The Hollies were the first of the great Manchester bands. Their high energy, harmonised versions of R & B hits had established them and this British song continued their success. By 1966 they were releasing their own songs, written by singer Allan Clarke and guitarists Tony Hicks and Graham Nash. These singles brought them more success in the US. Nash, unhappy at a “Hollies Sing Dylan” LP, hooked up with Crosby and Stills to form a band destined for superstardom. The Hollies continued to have hits but headed for the middle of the road and for cabaret.

The collected work of the Hollies is a fine example of how a young group started with the Mersey Beat and developed a more sophisticated approach to their music. Tony Hicks is, apparently, an unassuming guy. his contribution to the Hollies sound, writing, playing and vocally, is integral to their success. He is an overlooked talent in the first wave of British pop music.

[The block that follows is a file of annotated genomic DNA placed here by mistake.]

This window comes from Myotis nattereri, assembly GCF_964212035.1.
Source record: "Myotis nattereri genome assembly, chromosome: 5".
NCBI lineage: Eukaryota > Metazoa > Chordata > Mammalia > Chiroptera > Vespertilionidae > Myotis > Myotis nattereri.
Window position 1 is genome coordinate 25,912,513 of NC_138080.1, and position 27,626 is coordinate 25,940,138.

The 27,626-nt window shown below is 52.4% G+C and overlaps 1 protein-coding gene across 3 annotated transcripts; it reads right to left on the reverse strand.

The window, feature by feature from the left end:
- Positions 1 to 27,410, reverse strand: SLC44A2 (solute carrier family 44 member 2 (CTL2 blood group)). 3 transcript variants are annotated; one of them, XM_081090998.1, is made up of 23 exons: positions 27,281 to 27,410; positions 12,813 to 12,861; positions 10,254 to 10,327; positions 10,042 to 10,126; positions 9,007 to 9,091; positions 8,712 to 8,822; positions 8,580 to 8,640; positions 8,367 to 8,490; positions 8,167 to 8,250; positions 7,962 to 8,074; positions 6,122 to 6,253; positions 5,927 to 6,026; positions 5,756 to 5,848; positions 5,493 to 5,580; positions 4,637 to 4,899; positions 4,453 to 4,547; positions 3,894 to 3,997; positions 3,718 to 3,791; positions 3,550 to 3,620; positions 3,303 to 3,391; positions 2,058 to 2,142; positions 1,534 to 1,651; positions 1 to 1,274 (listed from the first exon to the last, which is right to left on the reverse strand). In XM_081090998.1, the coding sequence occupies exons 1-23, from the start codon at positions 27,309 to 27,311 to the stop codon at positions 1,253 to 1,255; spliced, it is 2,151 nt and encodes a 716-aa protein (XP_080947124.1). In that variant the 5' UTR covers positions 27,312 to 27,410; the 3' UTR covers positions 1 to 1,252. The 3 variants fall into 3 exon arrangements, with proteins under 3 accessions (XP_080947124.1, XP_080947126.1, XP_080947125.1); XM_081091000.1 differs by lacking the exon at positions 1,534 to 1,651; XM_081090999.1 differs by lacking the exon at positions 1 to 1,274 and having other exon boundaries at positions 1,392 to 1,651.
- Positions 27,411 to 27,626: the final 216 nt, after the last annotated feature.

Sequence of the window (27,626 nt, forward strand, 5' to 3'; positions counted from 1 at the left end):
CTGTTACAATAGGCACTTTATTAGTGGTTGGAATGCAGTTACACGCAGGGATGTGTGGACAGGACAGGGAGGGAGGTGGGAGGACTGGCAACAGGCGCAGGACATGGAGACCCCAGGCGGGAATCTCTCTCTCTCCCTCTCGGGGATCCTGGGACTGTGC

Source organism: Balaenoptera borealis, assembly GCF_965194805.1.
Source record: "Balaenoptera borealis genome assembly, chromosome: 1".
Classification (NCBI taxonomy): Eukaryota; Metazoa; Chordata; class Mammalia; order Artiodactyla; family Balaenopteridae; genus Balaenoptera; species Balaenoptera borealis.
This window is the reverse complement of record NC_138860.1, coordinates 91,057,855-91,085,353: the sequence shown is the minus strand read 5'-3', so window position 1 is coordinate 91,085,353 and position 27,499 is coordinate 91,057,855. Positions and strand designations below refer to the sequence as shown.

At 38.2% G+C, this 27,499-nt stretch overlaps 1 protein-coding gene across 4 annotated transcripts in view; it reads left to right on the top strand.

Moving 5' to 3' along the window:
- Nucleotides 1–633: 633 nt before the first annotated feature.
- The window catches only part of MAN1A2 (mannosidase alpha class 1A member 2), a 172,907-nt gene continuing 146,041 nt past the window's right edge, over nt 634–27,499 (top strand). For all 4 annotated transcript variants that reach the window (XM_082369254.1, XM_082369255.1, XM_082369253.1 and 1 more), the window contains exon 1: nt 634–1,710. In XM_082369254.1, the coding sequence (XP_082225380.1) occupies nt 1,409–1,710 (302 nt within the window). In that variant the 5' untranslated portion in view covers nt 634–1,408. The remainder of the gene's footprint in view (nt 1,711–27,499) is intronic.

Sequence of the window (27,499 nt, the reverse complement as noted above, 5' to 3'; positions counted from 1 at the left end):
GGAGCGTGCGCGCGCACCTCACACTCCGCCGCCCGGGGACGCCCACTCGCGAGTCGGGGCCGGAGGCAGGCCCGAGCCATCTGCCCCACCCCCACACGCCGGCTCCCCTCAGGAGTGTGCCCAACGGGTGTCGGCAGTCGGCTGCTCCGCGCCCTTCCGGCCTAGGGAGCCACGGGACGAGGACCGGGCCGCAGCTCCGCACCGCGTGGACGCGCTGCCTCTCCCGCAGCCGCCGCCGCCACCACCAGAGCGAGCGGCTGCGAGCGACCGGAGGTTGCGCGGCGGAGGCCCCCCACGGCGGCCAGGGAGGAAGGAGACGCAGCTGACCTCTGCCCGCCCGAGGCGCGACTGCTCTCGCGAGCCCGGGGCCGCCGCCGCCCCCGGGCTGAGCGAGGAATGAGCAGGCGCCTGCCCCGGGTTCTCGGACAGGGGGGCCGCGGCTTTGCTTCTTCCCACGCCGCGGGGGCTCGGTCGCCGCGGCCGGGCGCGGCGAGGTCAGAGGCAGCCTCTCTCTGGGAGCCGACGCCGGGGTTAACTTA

The Pretty Things were promoted as being wilder than the Rolling Stones, largely, it seems, on the basis of singer Phil May having longer hair than Jagger. “Don’t Bring Me Down” is one of their fine singles released between 1964 and 66. The music was short (just 2 minutes), sharp and spiky. They were not too successful. I guess the Stones were wild enough in those days. Young Englishmen trying to play like Bo Diddley and inventing garage rock almost accidentally.

The Things changed like many groups. In 1968 they recorded a psychedelic “concept” LP. It was released in the same week as the “White Album”, “Beggar’s Banquet” and “Village Green Preservation Society”. By 1968 you had to be pretty damn good if you wanted to be heard. There are only so many hours in the day to listen to music. “S.F. Sorrow” was overlooked and it is for their influential singles that the band is best remembered.